Information about PLU

Current Students

Friend E. Clark Lecture








Clark Lecture 2007


The Spring 2007 Friend E. Clark Lectures were held on March 12 & 13, 2007 at the C. Eugene Bennett Department of Chemistry at West Virginia University.  The Clark Lecturer was John F. Hartwig from the University of Illinois at Urbana-Champaign.  Dr. Hartwig gave two talks; the first titled "The Organometallic Chemistry of Metal-Heteroatom Bonds" and the second "Catalyst Design in Chemistry and Beyond."  We thank Dr. Hartwig for taking the time to visit West Virginia University and be a part of the 47th Lectures.


The Organometallic Chemistry of Metal-Heteroatom Bonds

March 12, 2007, 5:00 p.m., Clark Hall 208

Organometallic chemistry, by definition, focuses on the synthesis, structures, and reactions of complexes with metal-carbon bonds.  My group has sought to extend the reach of organometallic chemistry to related compounds containing metal-nitrogen, -oxygen, -sulfur, and –boron bonds.  To do so, we have sought examples of amido, alkoxo, thiolato, and boryl compounds that undergo some of the fundamental reactions of organometallic chemistry.  While doing so, we have sought to understand how the electronic properties of the heteroatom will affect reactions that originated with compounds containing metal-carbon bonds.  Examples of these reactions and the electronic parameters that affect the rates and scope of these reactions will be presented in this talk, along with relevance of these reactions to emerging synthetic methods.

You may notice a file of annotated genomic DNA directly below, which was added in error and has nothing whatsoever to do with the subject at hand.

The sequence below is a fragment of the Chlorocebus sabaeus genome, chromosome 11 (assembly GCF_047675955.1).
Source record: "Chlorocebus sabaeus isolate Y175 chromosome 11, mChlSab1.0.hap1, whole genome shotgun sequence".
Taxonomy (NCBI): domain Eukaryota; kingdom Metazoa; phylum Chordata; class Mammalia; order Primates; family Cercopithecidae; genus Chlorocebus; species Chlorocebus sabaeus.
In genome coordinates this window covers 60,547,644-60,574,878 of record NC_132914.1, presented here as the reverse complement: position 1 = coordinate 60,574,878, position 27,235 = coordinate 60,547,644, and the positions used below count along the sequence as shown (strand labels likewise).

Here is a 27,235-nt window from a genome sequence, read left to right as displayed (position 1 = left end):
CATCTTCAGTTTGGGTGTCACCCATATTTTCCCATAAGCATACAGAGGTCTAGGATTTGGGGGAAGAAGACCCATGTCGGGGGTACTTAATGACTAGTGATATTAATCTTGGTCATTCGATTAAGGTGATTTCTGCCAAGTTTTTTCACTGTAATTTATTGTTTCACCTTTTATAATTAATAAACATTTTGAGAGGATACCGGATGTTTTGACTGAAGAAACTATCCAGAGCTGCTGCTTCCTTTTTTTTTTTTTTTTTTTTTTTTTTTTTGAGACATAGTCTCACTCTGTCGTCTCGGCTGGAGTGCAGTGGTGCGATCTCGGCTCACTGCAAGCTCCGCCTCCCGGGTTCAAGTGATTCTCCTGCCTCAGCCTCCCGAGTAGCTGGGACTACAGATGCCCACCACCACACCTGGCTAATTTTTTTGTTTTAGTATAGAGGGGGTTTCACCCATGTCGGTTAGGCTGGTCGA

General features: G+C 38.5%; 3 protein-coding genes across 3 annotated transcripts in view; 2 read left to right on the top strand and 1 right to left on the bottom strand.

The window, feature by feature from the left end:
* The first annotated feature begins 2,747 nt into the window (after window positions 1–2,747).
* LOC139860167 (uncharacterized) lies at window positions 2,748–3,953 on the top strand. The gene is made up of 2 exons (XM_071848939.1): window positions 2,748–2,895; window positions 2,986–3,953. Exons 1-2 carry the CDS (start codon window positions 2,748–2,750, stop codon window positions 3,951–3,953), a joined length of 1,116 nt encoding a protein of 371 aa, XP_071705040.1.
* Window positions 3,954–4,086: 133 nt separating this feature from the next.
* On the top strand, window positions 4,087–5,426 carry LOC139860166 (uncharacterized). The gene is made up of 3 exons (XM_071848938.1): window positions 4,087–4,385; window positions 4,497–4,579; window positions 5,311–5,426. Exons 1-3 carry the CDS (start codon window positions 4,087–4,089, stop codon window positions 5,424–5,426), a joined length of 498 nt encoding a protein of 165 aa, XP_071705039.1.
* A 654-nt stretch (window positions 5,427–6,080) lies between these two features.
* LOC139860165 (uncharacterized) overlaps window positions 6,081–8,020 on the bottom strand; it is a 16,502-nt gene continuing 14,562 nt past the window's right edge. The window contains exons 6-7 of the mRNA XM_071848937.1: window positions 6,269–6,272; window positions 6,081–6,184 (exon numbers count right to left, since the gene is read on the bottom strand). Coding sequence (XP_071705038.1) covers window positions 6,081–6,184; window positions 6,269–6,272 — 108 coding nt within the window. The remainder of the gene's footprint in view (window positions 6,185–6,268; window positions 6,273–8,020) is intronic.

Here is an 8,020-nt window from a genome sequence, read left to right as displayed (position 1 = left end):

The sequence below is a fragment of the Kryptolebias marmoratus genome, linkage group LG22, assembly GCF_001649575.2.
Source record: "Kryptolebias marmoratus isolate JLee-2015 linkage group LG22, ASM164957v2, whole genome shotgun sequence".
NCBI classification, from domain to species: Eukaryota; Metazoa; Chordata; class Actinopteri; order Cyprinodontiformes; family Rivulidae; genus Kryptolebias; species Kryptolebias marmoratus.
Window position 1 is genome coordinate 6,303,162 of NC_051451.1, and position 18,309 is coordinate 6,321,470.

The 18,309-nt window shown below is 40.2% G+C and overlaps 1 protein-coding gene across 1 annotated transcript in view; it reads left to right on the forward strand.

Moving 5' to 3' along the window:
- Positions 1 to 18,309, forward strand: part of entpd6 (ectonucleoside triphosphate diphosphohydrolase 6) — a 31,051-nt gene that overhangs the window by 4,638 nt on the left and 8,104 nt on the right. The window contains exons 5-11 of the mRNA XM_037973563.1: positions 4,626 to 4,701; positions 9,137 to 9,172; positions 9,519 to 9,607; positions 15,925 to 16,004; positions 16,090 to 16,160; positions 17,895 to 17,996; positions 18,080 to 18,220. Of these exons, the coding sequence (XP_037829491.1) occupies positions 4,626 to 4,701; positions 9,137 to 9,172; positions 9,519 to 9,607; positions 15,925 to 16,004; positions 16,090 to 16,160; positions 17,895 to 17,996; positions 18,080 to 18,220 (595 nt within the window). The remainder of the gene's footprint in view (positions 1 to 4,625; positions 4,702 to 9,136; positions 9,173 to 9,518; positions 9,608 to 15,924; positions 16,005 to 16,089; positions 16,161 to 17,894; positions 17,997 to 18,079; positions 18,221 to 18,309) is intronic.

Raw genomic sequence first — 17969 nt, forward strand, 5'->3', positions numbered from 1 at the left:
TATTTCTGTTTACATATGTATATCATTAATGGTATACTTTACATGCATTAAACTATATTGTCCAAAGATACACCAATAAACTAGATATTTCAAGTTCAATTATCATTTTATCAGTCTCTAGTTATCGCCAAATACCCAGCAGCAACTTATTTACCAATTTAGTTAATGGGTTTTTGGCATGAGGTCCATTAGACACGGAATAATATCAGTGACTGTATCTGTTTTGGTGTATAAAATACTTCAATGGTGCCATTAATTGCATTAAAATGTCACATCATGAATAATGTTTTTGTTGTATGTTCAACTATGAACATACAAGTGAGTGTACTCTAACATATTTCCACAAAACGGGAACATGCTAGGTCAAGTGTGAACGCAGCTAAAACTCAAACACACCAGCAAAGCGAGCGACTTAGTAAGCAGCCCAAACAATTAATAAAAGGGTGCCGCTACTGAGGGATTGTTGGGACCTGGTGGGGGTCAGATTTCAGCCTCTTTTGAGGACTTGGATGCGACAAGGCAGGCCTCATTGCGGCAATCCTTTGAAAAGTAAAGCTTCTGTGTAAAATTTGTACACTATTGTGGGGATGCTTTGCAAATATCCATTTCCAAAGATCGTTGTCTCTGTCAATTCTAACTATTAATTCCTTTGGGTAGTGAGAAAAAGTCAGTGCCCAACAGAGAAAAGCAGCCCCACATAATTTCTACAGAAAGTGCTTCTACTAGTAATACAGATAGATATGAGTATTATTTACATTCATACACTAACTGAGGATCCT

Catalyst Design in Chemistry and Beyond

March 13, 2007, 4:00 p.m., Hodges Hall 260

From Prozac to perfume, sutures to Subarus, catalysis provides the high quality of life to which we have become accustomed.  The reduced emissions of modern cars, the abundance of fresh food at our stores, and the new pharmaceuticals that improve our health are made possible by chemical reactions controlled by catalysts.  Catalysts make chemical reactions occur faster and more selectively; in most cases the reactions they induce in minutes or hours would take entire geological periods to occur in their absence.  Research in my group seeks to invent new chemical reactions that occur by the action of catalysts containing a metal atom, such as rhodium, iridium, or palladium, as the central and reactive element.  Perhaps most important, research in my group seeks to develop the principles and strategies by which catalysts can ultimately be designed.  Examples of the role of catalysts in general, and examples of the development of catalysts within my group will be described in this lecture.

2007 Clark Lecture Pamphlet

The front of the Clark Lecture Flyer for 2007

Dr. Hartwig's biography

Description of Dr. Hartwig's talks

The history of the Clark Lecture Series

For a better view try the .pdf file here.

To view the 2007 Clark Lecture flyer click here (.doc) or here (.pdf).